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Rethinking Mission in the Postcolony Salvation, Society and Subversion

by Marion Grau

Rethinking Mission in the Postcolony Salvation, Society and Subversion Synopsis

This is a progressive Christian approach to soteriology and missiology in a global, postcolonial context. Much of the history of mission has been interlaced with imperial structures. Often the colonial and economic impulses of the colonial powers overshadow some of the counter-imperial tendencies of biblical texts and ecclesial communities. Evangelical missionary theologies have led to cultural genocide. These missionary practices have been heavily critiqued in the last few decades. Christian progressives have been in the forefront of the critique of mission, but have often responded in ways that reject the of mission of the word, instead highlighting a mission focused on developmental concerns that obscures the Christian content but continues to push Western capitalist structures into 'developing' postcolonial societies. Instead, this book proposes an integration of gospel and culture. It aims to steer a third course towards an integration of the knowledge and treasures, the losses and laments of Christianities forged in colonizing and colonized societies. Proposing that these Christianities are more alike than different, and in need of each other for reconciliation of communities facing the ecological and economic collapse at the limits of what the planet can carry.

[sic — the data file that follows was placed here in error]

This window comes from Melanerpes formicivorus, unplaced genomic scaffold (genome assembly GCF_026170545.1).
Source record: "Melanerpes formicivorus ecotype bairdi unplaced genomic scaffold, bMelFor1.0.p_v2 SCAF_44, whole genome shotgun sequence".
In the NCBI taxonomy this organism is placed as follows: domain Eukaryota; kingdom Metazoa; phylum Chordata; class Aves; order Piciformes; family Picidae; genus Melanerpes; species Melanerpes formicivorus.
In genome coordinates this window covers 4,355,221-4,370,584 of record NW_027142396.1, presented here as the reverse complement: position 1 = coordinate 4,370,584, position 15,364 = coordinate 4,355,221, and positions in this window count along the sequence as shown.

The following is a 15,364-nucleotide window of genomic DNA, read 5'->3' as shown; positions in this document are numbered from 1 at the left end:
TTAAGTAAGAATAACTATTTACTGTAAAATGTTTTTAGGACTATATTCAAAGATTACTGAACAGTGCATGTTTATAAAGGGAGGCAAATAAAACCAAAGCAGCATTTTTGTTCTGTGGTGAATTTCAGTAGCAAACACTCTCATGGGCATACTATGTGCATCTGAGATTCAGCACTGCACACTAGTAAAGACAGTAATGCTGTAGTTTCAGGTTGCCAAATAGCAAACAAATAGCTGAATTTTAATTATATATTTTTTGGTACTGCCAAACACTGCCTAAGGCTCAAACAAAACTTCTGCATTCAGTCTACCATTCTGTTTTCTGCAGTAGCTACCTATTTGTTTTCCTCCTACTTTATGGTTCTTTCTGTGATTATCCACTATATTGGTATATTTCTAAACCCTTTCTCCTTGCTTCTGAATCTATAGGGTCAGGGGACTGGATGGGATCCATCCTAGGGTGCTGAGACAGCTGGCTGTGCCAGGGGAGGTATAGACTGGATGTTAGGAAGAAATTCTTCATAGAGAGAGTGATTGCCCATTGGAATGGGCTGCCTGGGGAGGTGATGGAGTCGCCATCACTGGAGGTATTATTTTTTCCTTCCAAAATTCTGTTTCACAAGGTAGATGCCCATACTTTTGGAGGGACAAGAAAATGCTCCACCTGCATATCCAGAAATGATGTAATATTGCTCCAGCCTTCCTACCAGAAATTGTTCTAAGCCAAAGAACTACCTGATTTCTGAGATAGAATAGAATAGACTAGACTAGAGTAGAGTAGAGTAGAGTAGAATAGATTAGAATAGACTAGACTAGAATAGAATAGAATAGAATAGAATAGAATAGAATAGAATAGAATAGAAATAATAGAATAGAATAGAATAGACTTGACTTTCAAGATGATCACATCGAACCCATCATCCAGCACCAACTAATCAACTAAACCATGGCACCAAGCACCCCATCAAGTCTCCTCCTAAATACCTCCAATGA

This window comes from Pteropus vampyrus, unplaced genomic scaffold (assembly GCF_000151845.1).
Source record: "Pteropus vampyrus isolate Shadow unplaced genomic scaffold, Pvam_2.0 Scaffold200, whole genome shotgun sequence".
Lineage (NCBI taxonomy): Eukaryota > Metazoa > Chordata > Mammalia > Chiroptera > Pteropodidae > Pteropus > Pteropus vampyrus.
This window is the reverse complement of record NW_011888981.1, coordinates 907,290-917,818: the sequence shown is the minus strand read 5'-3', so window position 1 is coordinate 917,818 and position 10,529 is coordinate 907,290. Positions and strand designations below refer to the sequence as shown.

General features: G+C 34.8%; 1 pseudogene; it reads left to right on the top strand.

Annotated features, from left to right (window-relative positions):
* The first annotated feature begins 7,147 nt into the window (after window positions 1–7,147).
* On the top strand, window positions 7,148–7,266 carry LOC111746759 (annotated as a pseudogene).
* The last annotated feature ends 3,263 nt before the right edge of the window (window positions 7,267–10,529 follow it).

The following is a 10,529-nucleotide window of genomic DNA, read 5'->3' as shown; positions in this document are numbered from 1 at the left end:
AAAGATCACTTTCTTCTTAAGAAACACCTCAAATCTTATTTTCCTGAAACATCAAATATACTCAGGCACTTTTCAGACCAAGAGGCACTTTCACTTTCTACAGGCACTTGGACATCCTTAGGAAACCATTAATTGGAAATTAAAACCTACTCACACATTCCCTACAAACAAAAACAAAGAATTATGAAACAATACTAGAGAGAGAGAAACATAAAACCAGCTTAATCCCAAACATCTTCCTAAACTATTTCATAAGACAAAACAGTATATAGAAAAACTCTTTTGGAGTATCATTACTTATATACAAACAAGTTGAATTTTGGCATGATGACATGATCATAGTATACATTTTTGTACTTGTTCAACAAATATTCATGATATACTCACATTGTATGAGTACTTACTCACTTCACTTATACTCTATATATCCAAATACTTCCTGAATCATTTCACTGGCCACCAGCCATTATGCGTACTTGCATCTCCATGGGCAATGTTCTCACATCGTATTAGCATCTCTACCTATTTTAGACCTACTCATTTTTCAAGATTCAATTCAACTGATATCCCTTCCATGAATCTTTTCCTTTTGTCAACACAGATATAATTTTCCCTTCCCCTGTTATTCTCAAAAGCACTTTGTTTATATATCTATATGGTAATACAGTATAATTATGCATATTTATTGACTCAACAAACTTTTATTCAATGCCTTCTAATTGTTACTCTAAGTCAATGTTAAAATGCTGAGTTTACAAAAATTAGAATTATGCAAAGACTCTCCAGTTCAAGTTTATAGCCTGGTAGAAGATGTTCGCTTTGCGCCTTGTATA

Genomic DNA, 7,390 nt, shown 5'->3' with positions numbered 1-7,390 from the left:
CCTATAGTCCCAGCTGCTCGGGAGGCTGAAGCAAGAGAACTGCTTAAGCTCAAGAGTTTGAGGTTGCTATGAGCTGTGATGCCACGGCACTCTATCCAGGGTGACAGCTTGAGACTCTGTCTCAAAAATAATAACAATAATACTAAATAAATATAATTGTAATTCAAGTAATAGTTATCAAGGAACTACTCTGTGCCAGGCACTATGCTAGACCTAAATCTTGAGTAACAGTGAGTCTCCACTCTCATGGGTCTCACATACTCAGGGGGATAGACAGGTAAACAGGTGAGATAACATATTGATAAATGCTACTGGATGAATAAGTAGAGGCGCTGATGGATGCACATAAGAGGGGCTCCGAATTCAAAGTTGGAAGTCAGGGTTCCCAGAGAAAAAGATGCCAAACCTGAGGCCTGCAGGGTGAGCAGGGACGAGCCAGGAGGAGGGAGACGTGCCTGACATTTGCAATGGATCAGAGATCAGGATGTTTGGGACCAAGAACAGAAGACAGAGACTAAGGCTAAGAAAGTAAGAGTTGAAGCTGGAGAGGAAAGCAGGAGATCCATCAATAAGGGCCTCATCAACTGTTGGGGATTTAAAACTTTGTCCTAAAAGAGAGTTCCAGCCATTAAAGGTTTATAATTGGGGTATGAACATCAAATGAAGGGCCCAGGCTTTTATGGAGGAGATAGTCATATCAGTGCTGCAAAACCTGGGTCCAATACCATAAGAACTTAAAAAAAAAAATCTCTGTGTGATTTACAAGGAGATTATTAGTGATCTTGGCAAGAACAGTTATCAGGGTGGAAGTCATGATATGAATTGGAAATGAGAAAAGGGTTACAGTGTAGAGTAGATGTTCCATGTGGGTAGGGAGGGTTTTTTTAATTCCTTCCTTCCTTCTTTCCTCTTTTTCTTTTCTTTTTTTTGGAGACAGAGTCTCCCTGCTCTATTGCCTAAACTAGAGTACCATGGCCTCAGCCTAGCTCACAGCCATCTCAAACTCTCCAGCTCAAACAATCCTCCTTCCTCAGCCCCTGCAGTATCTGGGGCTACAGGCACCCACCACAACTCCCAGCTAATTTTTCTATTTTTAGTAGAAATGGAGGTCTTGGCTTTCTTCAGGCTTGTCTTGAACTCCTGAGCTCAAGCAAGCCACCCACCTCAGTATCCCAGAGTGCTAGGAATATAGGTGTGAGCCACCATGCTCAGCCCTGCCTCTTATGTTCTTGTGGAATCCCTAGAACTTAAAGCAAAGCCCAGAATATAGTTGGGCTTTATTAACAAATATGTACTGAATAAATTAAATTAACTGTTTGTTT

Rethinking Mission in the Postcolony Salvation, Society and Subversion Press Reviews